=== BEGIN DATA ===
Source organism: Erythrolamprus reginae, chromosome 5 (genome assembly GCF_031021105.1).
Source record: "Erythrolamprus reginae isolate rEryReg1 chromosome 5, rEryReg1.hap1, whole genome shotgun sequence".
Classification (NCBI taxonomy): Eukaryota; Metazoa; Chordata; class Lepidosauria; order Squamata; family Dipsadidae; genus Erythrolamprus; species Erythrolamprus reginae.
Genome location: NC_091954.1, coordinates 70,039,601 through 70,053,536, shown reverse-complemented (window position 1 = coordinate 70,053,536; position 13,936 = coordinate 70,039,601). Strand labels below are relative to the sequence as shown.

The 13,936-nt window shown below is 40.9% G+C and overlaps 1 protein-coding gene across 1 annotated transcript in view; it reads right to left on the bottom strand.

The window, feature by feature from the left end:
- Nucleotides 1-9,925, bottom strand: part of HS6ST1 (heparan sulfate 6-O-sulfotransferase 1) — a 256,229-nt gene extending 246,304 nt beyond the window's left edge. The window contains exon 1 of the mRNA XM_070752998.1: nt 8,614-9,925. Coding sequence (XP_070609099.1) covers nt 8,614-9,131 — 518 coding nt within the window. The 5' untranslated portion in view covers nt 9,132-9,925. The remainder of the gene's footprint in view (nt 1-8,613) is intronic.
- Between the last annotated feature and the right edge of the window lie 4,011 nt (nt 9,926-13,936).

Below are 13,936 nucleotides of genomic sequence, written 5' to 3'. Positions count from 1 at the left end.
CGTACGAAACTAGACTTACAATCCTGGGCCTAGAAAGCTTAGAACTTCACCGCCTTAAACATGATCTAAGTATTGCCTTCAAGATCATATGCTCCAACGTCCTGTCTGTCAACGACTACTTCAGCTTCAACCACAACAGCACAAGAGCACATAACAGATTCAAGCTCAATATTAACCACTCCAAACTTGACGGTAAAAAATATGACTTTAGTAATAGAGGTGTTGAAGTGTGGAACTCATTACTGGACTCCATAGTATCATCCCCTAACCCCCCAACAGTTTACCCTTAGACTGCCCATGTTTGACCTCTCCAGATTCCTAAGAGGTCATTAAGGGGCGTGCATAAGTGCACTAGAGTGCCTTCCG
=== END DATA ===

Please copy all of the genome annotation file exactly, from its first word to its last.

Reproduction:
Source organism: Erythrolamprus reginae, chromosome 5 (genome assembly GCF_031021105.1).
Source record: "Erythrolamprus reginae isolate rEryReg1 chromosome 5, rEryReg1.hap1, whole genome shotgun sequence".
Classification (NCBI taxonomy): Eukaryota; Metazoa; Chordata; class Lepidosauria; order Squamata; family Dipsadidae; genus Erythrolamprus; species Erythrolamprus reginae.
Genome location: NC_091954.1, coordinates 70,039,601 through 70,053,536, shown reverse-complemented (window position 1 = coordinate 70,053,536; position 13,936 = coordinate 70,039,601). Strand labels below are relative to the sequence as shown.

The 13,936-nt window shown below is 40.9% G+C and overlaps 1 protein-coding gene across 1 annotated transcript in view; it reads right to left on the bottom strand.

The window, feature by feature from the left end:
- Nucleotides 1-9,925, bottom strand: part of HS6ST1 (heparan sulfate 6-O-sulfotransferase 1) — a 256,229-nt gene extending 246,304 nt beyond the window's left edge. The window contains exon 1 of the mRNA XM_070752998.1: nt 8,614-9,925. Coding sequence (XP_070609099.1) covers nt 8,614-9,131 — 518 coding nt within the window. The 5' untranslated portion in view covers nt 9,132-9,925. The remainder of the gene's footprint in view (nt 1-8,613) is intronic.
- Between the last annotated feature and the right edge of the window lie 4,011 nt (nt 9,926-13,936).

Below are 13,936 nucleotides of genomic sequence, written 5' to 3'. Positions count from 1 at the left end.
CGTACGAAACTAGACTTACAATCCTGGGCCTAGAAAGCTTAGAACTTCACCGCCTTAAACATGATCTAAGTATTGCCTTCAAGATCATATGCTCCAACGTCCTGTCTGTCAACGACTACTTCAGCTTCAACCACAACAGCACAAGAGCACATAACAGATTCAAGCTCAATATTAACCACTCCAAACTTGACGGTAAAAAATATGACTTTAGTAATAGAGGTGTTGAAGTGTGGAACTCATTACTGGACTCCATAGTATCATCCCCTAACCCCCCAACAGTTTACCCTTAGACTGCCCATGTTTGACCTCTCCAGATTCCTAAGAGGTCATTAAGGGGCGTGCATAAGTGCACTAGAGTGCCTTCCG